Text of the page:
Whether you are a student, employee, or Internet user, you definitely use email and, like any other person, have hundreds of unread mail.
Finding an important email can be a nuisance, as you have to dig deep into promotional and junk mail to find the one you’re looking for.
However, Vivaldi is committed to making your life easier with its built-in email client, plus the Calendar and Feed Reader are just a cherry on the top.
Another advantage is that this feature is accessible to users at no cost and makes use of the existing Vivaldi install on your computer or Android device.
Vivaldi Mail 1.0
Aside from organizing mail, you can also manage your feeds, to-do lists, and schedules without ever leaving the browser. Vivaldi Mail offers a wide range of customization options, making it uncomplicated for you to access and organize content.
The browser senses mailing threads and lists by itself and integrates a search feature through which you can find what you’re looking for. Having more than one email will save you the hassle of continuously logging in and out of accounts, as you will get easy access to your emails from a single inbox.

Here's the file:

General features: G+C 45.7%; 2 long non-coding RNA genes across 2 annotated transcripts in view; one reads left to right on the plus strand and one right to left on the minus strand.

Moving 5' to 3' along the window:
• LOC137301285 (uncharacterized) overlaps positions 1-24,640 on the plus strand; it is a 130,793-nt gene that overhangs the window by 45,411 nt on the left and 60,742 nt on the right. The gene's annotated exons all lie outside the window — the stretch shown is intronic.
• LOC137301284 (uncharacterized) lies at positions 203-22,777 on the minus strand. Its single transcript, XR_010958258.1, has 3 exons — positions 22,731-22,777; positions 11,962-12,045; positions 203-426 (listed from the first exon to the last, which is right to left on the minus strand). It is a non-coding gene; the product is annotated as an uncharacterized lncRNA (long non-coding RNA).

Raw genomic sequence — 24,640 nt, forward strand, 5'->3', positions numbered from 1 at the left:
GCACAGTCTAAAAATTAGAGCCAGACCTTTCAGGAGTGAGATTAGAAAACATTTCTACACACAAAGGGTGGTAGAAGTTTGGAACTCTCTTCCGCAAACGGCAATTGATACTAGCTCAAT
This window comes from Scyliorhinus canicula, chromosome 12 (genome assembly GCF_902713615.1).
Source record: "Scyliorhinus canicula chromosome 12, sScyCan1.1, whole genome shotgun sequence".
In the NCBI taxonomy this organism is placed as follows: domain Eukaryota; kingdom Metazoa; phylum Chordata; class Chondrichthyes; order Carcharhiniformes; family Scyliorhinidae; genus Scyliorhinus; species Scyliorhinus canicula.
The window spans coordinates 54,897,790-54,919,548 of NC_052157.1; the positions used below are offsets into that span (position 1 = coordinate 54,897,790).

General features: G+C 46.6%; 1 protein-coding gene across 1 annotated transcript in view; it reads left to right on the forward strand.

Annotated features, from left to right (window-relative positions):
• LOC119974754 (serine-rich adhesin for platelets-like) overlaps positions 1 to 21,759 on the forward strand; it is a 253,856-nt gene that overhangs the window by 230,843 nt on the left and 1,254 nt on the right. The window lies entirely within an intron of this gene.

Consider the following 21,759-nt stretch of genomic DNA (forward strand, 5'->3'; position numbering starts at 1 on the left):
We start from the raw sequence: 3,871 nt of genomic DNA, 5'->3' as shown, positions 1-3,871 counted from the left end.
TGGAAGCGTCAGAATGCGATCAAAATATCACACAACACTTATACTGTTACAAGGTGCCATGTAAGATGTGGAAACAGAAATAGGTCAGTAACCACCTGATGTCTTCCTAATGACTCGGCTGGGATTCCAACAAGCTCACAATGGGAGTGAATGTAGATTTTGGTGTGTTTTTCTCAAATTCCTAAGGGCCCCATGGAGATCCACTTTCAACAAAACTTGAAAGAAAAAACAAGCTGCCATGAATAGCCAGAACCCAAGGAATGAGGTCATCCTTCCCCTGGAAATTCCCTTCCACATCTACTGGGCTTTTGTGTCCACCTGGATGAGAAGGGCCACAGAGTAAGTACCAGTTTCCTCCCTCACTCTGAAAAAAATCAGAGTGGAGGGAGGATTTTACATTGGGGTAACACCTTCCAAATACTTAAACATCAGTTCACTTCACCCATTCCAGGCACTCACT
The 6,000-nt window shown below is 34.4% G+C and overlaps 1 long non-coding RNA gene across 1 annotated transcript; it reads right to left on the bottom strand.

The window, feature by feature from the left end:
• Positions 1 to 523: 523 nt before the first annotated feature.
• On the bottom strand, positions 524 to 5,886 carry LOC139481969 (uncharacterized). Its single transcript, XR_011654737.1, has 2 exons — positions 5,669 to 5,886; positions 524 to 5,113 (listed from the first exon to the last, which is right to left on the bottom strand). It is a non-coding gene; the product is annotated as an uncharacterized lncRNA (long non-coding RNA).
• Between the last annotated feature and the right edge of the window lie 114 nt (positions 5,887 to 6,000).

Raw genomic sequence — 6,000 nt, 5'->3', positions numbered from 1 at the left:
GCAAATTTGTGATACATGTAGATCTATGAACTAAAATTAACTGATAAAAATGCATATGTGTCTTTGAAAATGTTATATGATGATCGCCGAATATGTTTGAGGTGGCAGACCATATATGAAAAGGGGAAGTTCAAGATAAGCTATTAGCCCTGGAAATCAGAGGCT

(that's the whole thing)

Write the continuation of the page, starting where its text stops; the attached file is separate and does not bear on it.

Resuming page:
The mail view layout is available in various options, including a horizontal split view and the three-panel vertical outline.
Feed Reader and Calendar
The Feed Reader can improve productivity by saving you from pointlessly surfing the Internet. It also limits user tracking as you have direct access to content without ever leaving the browser.
Vivaldi gives you the option to choose between an online or local calendar. You can access the online calendar from other devices, but the local is exclusive to you. The keyboard shortcuts let you add events to your calendar instantly.
How to download
To run Vivaldi Mail 1.0 for yourself, you simply have to download the browser and select ‘Fully Loaded layout,’ and voila!
As for Vivaldi users, you can activate Mail, Calendar, and Feeds by going into ‘Settings’ and then ‘General.’ Once you’re there, you can enable these options in the ‘Productivity features.’